March 3, 2014 at 10:54 am |
        • Peaceadvocate2014

          Santa,

          This is humans message not God.

          Just like the medieval crusaders, spanish conquestadors, and other similar events in our history to use Gods name in vain. Humans use it to gain support for their self serving cause.

          God teachings is to spread the word and not to force it or kill who oppose it. Gods teachings is to love not hate. Peace not War.

          Peace

          March 3, 2014 at 2:56 pm |
      • Doc Vestibule

        My partner's Aunt is as gay as the day is long.
        She comes from an old world, Portuguese Catholic family. None of her siblings are gay and her family is (unsurprisingly) largely ho/mophobic. Her older sister (my kid's grandma) has said that for as long as anyone can remember, she has exhibited masculine traits. When she finally came out of the closet to her family (while in her thirties), most of her siblings, nieces and nephews all went "we know. Glad you're coming out".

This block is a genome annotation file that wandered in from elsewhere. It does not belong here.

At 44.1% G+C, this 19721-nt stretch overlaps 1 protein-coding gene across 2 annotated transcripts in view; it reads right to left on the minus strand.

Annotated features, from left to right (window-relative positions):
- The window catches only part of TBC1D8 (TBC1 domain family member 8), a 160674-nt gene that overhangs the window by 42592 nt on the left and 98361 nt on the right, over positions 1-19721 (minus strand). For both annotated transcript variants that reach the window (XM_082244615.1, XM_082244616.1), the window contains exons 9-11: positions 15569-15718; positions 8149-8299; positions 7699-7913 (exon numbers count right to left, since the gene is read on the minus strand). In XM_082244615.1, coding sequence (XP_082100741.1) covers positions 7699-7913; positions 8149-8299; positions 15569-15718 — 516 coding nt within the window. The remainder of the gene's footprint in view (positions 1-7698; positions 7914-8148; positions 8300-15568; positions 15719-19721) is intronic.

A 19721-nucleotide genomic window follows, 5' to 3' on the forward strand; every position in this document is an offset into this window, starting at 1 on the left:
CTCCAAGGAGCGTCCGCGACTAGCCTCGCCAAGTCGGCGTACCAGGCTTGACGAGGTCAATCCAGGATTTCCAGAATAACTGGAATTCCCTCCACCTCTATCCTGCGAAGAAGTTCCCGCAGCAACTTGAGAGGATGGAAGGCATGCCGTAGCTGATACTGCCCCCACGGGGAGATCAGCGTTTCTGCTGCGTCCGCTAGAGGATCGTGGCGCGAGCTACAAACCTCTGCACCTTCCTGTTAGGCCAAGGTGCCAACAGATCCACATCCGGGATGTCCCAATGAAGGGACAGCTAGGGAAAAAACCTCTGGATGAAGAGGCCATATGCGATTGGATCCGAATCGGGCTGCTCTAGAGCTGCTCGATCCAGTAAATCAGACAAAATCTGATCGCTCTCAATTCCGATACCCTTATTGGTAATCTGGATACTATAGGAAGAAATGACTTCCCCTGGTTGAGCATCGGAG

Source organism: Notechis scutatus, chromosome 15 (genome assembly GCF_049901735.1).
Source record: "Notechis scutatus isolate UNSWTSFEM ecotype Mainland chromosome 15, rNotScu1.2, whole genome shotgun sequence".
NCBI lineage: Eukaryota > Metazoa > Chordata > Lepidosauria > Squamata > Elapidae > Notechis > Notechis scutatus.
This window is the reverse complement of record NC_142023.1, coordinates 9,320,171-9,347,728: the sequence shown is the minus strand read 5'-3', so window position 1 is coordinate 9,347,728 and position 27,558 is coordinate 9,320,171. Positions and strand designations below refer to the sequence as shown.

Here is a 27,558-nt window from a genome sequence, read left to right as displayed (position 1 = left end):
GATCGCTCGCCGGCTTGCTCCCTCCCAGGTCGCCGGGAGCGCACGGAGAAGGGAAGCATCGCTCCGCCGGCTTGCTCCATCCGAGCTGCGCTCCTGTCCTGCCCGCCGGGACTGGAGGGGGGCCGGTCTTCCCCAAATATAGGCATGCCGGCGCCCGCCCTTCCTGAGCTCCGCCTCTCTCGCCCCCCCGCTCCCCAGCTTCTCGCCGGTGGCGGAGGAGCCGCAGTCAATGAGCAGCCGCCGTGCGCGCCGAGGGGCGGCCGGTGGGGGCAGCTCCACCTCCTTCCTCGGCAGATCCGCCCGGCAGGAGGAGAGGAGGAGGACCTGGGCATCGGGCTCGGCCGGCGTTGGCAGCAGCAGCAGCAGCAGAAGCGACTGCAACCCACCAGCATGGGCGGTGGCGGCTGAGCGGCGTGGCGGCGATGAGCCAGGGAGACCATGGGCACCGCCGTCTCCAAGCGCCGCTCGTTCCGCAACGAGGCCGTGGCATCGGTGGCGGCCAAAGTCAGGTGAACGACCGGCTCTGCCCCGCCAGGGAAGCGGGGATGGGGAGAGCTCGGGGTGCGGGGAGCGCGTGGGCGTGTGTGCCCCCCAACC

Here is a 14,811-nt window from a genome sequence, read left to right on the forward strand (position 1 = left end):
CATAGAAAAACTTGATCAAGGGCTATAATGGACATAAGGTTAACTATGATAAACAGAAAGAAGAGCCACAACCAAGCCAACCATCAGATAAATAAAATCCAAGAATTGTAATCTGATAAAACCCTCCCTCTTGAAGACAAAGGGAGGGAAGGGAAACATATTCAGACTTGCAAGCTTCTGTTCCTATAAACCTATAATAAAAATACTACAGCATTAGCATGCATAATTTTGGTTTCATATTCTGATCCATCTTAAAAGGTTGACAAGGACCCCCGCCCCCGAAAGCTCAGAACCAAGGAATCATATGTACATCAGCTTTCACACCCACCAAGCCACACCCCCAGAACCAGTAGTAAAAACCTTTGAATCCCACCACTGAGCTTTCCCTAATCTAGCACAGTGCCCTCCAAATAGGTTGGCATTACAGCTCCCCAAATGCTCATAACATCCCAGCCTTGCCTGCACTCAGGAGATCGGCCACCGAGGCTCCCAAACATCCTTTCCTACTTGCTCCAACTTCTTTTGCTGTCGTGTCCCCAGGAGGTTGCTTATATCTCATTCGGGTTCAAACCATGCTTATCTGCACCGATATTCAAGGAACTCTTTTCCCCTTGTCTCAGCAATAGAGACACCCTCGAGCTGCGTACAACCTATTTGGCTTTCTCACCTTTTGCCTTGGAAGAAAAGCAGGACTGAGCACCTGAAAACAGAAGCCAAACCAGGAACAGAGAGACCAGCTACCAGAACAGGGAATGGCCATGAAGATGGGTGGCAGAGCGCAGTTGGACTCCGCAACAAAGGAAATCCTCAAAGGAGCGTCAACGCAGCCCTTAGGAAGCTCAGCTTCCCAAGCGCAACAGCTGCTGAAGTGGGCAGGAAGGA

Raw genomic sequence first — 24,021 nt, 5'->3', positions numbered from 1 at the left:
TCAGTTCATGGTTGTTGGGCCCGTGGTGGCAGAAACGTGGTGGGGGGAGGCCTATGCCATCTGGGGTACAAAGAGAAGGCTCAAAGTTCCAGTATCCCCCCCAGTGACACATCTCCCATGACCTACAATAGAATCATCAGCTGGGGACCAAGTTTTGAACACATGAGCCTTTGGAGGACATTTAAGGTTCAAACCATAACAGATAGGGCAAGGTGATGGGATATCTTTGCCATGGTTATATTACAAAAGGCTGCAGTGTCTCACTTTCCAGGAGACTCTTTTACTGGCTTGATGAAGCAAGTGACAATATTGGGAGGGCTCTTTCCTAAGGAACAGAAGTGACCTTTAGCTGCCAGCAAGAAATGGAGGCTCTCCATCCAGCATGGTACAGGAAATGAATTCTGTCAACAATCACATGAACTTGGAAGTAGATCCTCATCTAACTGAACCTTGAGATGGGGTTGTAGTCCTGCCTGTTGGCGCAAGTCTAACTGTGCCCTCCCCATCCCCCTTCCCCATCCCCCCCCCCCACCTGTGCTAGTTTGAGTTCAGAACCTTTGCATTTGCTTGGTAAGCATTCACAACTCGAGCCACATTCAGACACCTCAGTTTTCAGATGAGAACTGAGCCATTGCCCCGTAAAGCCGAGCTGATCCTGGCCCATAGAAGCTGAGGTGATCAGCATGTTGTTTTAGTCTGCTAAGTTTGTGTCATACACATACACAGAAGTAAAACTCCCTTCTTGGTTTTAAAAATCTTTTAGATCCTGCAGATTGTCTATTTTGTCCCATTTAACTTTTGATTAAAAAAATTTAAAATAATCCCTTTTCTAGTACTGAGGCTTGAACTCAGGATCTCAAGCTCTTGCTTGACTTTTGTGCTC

Her parents were frightened and disgusted and one of her brothers refuses to speak with her because of her "unnatural" predilection.
        If being gay were the result of environmental factors, why are none of her older or younger siblings (of which she has 5) also gay?

        March 3, 2014 at 11:56 am |
        • Peaceadvocate2014

          Doc,

          I understand my post is not popular, especially to people who are gays. But like i said i based it in my experiences, no bible.

          I also do not want to sound like an expert in human behavior but could you ask your partners aunt who or what influenced her the most at an early age? Now, we wont know the truth because of this objectivity we have in our courts.

          Peace

          March 3, 2014 at 3:10 pm |
        • Doc Vestibule

          Auntie and I get along just fine – my family goes over to her place in the summer to use her and her wife's heated salt water pool. She taught my kid how to swim underwater.
          I think she liked me from the get go because my partner and I first met through a lesbian couple. I was friends with one half of the couple and she was friends with the other. They were my neighbours back when I lived in my city's Gay Village.
          I've known a lot of ho/mose/xual people in my life – not just Auntie.